An ISIS leader imprisoned in Germany offers some jailhouse insight into how the terrorist group mixes inspiration with command-and-control. The traditional C2 and operational planning is largely provided by a unit called “Emni,” which recruits, vets, and delivers fighters across an international ratline. Control remains relatively loose, but the general direction seems sufficient to meet ISIS requirements. Emni is likely to grow in importance as ISIS loses ground in its core territories.
Citizen Lab continues its description of state surveillance tools deployed in cyberspace. Part of the growth in this sector is explained by rising Islamist terrorism. Foreign Affairs notes a European reassessment of NSA—upward—as that threat rises.
Three more leaders of the US Democratic National Committee have resigned over the emails published recently by WikiLeaks. Security firms have begun explaining the use of sockpuppets, fronts, and other tools by Russia in the cause of plausible deniability. Concern over disruption of this year’s US elections grows.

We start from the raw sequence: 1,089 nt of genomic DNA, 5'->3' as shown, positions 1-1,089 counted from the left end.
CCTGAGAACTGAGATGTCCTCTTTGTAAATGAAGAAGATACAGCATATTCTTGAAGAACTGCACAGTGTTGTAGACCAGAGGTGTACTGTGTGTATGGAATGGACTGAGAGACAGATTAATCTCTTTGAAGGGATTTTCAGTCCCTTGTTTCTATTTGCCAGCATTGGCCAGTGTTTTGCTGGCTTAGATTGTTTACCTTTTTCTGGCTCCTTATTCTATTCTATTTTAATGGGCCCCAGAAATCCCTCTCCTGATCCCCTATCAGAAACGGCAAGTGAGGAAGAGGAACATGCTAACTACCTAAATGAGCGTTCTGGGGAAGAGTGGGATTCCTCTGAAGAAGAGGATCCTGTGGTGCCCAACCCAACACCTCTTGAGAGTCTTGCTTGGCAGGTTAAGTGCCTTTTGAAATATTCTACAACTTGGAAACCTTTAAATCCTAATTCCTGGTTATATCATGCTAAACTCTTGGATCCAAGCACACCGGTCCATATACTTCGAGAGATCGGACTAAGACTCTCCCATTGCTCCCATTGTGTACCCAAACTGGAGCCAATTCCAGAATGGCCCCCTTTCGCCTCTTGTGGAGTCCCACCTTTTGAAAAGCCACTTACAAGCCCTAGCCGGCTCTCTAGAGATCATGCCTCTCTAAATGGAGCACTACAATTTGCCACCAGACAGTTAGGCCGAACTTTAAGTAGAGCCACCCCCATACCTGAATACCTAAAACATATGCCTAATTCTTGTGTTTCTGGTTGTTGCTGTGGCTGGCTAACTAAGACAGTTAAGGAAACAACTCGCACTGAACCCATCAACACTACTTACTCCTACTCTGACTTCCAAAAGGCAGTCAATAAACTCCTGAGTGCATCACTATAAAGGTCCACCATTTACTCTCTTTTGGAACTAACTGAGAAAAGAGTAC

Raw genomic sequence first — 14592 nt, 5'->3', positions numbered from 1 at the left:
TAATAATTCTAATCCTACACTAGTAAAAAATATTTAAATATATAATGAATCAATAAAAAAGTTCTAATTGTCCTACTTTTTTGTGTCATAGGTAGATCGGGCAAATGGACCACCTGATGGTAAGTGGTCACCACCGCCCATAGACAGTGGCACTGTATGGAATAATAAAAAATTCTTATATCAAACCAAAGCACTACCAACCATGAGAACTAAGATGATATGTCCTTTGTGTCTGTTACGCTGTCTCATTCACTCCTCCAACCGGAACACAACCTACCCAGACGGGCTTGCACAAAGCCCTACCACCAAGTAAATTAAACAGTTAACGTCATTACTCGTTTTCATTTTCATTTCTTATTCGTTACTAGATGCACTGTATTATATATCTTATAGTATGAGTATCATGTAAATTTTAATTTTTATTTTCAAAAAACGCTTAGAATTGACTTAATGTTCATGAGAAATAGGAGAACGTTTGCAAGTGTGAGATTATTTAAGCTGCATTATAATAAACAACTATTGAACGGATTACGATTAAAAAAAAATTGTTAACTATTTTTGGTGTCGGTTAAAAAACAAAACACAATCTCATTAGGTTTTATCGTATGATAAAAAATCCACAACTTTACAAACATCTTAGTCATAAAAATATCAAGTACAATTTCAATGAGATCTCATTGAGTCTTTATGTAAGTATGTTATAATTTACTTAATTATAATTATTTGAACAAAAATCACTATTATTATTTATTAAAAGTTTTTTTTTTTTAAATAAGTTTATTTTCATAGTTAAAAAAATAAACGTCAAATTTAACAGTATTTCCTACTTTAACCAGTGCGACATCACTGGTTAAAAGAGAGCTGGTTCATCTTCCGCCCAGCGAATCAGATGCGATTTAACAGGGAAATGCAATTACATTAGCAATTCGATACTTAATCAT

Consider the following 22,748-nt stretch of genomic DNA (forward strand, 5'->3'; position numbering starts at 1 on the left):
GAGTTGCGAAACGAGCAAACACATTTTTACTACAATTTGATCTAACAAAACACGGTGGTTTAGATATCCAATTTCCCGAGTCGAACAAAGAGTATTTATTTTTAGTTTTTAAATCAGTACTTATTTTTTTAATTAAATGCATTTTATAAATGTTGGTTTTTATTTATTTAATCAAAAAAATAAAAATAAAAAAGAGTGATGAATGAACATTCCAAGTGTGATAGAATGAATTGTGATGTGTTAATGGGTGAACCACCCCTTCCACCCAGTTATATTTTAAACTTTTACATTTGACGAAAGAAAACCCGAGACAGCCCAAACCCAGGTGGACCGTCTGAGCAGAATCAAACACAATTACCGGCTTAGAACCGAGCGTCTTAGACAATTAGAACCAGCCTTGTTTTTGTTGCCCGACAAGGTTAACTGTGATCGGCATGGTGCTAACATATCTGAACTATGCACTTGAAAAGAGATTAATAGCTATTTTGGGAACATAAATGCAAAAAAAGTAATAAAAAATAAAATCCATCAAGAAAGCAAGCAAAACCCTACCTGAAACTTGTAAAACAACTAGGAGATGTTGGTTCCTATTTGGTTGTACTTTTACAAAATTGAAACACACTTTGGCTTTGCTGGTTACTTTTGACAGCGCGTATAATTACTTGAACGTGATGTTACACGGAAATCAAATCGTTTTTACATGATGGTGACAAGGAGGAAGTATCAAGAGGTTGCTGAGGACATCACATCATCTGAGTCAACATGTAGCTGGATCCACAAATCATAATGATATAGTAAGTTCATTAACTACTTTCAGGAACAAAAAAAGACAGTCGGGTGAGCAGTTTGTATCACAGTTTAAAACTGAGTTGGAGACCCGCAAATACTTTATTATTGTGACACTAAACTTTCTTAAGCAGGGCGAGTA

Yahoo is investigating the claims by “Peace” that he’s offering a large trove of Yahoo credentials—200,000,000 of them—on the black market.
University of Michigan researchers add to worries about automotive cyber vulnerabilities. They promise a proof-of-concept hack against the brakes and accelerator of an 18-wheeler next week.
In crime news, media outlets are warned of a coming wave of denial-of-service attacks. And the ransomware black market appears to have matured. US county governments in California and Iowa are among the more recent victims.
Google improves Android warnings of suspicious activity.